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There's quite a bit to point out here.  The first is to find a garage door specialist in your area, someone who will enjoy an unusual project.  Our final design was a commercial water-proof system (Liftmaster; Model EGJ: "jackshaft carwash opener".  Details of the model can be found at  www.liftmaster.com ).  We used the "optional through-shaft" configuration (described in the manual).  The opener pulls a standard "trolley" attached to the roof, which rolls on the 2" wheels.  We disabled the timed  "stop" points, as they weren't reliable enough.  Instead our system has automatic water tight servo's at the fully "closed" and fully "open" positions (and "back up' hard stops {heavy duty bolts), so that the roof can not just roll off the building if the automatic stops fail).  The system works flawlessly, locally and remotely.  Weatherproof remote light and infrared cameras (not shown) were installed (looking inside and from the outside) so that the position of the telescope can be seen, and more importantly, so we can be positive no children are in the area when opening the roof.
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Complete and Remotely Functional...

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The complete control system.  The gears are "stepped down" for maximum torque.  In fact, we could have set it to a faster opening speed (it worked just fine).  However, more torque and less speed is a safer combination.  The two "conduits" coming out of the right side of the control box go to the automatic "stops".  The rope is a disconnect device so we can open the roof in case of mechanism failure.  A casing is being made to cover the gears (safety issue, especially with children at the star parties).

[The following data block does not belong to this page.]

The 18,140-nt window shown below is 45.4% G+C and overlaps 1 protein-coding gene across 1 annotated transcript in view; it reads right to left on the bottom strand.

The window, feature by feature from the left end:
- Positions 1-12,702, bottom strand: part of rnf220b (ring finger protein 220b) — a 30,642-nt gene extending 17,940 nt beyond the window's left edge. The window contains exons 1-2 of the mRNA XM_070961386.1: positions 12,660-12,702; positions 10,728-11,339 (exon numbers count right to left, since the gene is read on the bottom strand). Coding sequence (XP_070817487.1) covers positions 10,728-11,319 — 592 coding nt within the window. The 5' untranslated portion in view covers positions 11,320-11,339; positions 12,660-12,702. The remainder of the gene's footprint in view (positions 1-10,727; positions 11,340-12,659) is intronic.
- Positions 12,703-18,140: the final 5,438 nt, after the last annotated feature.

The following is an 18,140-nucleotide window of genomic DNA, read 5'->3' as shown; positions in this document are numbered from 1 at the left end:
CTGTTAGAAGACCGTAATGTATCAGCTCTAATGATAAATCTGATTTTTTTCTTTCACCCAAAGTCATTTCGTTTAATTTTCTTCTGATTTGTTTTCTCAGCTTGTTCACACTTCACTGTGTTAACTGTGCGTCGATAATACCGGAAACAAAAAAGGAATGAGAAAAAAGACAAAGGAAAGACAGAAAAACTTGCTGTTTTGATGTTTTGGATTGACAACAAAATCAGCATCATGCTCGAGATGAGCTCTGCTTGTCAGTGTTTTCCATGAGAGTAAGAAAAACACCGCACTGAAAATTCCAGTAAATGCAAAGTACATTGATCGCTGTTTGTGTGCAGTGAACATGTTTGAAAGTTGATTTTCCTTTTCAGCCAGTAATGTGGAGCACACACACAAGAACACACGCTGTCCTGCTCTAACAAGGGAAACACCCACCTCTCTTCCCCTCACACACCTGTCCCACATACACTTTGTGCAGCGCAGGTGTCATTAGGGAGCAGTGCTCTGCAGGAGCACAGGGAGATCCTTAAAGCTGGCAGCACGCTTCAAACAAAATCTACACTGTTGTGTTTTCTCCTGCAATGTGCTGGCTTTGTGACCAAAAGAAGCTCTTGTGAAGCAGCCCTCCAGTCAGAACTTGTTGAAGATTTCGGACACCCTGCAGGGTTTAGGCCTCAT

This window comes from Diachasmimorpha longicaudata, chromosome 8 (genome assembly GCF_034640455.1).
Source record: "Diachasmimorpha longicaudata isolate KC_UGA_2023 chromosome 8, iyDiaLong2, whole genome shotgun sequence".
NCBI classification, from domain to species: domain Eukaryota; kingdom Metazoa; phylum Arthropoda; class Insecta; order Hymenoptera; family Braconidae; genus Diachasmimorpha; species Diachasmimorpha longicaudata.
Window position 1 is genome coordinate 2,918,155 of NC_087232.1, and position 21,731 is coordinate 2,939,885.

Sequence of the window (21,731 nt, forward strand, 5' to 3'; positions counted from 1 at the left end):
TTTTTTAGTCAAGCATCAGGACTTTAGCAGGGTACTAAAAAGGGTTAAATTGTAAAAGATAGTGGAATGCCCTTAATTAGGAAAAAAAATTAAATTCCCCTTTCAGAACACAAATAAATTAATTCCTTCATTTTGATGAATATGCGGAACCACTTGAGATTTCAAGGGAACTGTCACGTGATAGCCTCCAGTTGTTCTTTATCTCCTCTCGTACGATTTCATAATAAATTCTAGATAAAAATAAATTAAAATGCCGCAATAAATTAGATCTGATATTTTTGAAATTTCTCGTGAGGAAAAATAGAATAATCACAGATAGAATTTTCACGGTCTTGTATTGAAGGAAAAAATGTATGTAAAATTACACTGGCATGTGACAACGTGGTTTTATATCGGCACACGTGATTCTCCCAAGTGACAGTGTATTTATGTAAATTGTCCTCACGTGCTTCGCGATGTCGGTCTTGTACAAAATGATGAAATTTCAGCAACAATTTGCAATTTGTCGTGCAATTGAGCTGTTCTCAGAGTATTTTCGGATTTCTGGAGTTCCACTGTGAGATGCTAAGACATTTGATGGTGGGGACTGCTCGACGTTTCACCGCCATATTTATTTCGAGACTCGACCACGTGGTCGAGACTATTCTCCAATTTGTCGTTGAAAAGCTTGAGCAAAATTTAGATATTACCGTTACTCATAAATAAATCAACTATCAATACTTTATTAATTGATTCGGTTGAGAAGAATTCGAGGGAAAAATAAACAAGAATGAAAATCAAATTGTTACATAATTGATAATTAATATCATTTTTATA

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Time to Work Out the Bugs...

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The system is now fully up and running.  First "ccd" light with the robotic system has not yet accured, but will soon.  Working withn the LX200 will allow us to learn to use this system and hopefully make the transition to the Paramount ME/RC-16 a litle less difficult.  It is hard to put into words how exciting it is to go from a hole in the ground to a fully functional robotic observatory.  Every conceivable function, from opening the roof, to alignment, focusing and imaging, can be accomplished from a quiet office 150 feet away. More on the details of the computerized/robotic system in the near future.